In fact, used games are necessary for the console market to truly thrive and for gaming history to be preserved in any meaningful way. Right now, I'm sure a lot of X-Xbots and SFD members are smacking their collective foreheads that I feel I have to say this and saying “well duh!” But I have to. That MS has people backing their decision and saying how used games going away would be a good thing means that clearly it needs to be said.
First off used games offers a way for people to get extra cash to play and get new experiences from their gaming time. This is a very important point to keep in mind since from the hobbyist point of view, this is exactly why we play games. This won’t matter to the people who basically buy Call of Duty or Madden and that’s the game they play all year, but to allow more into the hobby, used games are a very worthy thing.
But perhaps more important to me personally, is need preserve console gaming history. Used games are the primary vehicles through which this is done. Look in any local Gamestop and you can still find PS2 titles you may have had an interest in but just didn’t get to. True, retail doesn’t go back much farther then this and the last generation, but that’s why things like Half.com are true champions here, where games as far back as the NES are findable. And while some classics are available as download titles for consoles, they are the outliers as a lot of games are lost once their disc or cart is gone. When consoles stop supporting a used game market like MS is doing, this no longer takes up to a decade or more, but is instantaneous, as the only way to get your hands on an old game is hope you have a friend who bought it so you can via their disc… and even then it will be a digital sale at a retail price that is unfair to you as a consumer.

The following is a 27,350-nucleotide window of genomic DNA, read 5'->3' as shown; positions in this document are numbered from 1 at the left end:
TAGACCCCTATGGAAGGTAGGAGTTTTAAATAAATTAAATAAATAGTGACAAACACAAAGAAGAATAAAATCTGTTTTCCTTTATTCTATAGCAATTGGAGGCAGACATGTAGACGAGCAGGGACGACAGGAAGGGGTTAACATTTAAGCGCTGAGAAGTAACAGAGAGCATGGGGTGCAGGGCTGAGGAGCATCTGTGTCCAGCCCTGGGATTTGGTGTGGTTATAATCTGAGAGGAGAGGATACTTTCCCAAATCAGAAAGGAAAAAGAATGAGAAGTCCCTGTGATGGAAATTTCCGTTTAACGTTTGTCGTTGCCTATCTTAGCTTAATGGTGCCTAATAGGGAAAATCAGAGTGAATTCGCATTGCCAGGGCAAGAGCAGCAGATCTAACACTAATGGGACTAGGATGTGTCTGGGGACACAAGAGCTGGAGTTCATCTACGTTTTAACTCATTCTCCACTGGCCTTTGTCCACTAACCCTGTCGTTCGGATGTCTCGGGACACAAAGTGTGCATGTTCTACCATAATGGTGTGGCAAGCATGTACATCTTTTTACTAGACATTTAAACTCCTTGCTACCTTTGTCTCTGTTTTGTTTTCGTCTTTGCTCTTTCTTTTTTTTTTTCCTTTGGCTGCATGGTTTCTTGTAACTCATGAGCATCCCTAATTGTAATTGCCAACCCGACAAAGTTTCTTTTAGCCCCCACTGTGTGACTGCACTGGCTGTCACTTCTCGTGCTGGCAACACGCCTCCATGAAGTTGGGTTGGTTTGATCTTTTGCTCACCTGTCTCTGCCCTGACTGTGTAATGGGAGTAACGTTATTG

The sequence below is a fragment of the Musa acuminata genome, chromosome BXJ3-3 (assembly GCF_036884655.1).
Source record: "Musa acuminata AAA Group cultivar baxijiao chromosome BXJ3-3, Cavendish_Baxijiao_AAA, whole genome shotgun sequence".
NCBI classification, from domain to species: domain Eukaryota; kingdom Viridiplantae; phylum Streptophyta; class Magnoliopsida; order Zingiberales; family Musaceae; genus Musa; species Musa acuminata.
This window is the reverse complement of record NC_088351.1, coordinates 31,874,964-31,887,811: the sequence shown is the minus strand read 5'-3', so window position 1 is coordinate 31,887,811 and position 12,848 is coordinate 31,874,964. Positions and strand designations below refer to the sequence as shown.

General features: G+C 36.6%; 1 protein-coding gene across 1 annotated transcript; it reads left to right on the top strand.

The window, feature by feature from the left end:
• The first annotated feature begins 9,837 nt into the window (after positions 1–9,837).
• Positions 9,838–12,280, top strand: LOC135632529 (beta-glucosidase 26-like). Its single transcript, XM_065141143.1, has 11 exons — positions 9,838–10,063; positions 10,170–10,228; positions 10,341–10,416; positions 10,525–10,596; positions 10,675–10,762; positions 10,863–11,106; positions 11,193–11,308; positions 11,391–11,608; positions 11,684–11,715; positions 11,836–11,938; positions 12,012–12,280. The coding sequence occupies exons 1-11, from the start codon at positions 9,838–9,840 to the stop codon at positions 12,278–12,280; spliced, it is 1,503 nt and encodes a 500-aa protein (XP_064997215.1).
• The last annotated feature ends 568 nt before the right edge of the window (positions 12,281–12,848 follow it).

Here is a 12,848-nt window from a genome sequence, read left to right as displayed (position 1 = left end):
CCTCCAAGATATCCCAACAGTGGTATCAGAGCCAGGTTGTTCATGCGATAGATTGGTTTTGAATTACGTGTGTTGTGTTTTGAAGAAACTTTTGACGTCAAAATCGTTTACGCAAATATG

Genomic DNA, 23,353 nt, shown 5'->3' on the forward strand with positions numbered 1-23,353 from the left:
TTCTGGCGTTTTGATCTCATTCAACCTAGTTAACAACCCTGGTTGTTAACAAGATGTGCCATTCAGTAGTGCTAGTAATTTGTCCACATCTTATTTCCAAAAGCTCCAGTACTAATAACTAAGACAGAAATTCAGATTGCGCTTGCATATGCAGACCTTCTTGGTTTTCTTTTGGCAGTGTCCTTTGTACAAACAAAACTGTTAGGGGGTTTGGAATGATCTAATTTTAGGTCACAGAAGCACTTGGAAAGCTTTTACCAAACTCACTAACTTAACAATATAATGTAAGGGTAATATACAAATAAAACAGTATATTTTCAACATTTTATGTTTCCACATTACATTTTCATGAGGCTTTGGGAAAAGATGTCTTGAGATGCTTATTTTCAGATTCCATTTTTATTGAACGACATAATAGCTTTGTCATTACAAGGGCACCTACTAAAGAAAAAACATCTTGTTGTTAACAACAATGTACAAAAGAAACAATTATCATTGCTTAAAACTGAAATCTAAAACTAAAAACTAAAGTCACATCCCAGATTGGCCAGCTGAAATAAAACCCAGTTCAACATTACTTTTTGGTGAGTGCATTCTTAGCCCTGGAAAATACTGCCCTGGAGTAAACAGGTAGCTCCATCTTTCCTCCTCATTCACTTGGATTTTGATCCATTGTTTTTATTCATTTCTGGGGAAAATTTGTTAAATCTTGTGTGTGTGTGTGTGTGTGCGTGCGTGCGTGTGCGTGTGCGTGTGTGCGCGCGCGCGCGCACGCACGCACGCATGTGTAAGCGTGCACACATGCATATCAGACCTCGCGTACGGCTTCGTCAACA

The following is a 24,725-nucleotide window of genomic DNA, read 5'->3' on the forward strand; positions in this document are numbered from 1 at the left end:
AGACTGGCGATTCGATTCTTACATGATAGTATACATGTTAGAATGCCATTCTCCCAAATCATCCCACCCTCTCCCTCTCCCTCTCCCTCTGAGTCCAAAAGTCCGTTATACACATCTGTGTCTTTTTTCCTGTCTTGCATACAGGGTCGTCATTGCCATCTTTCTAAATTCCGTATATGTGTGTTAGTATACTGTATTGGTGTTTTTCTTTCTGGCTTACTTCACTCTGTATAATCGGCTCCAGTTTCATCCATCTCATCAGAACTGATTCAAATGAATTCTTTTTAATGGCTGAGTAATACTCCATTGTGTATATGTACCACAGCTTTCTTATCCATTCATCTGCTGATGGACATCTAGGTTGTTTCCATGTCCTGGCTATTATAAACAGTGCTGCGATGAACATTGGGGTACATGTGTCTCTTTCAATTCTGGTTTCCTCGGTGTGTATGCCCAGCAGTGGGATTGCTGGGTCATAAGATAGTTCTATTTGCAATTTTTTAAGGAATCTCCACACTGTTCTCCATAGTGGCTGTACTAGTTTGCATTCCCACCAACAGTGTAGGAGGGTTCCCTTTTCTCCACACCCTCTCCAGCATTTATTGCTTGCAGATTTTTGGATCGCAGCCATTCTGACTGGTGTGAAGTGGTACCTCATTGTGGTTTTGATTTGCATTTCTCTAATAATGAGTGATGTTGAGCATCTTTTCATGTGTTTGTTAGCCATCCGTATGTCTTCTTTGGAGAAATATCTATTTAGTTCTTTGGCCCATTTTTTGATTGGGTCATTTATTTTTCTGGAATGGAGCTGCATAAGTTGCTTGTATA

And anyone about to tell me that digital works for this and point to Steam, shut up and sit down. You are wrong and the reason is very simple… competition. The PC is probably the only platform in the world that can get away with preserving it’s history without a used game market because it is the only real open gaming platform in the world. Steam is competing with things like gog.com, Gamersgate, and yes, even Gamestop, so they need to stand out to be noticed. Between their tools for gamers to use with their games, their library, and their prices, they are clearly doing this right. (Even if despite what others might say, they are NOT the biggest digital retailer in this list.) If this were attempted on a console, the results are retail prices online well after physical prices drop or physical copies disappear entirely. In short you are being SCREWED. And where does this leave us? With no reasonable way to play our history…
A real shame Microsoft doesn’t give a dick about that… or being fair to their audience.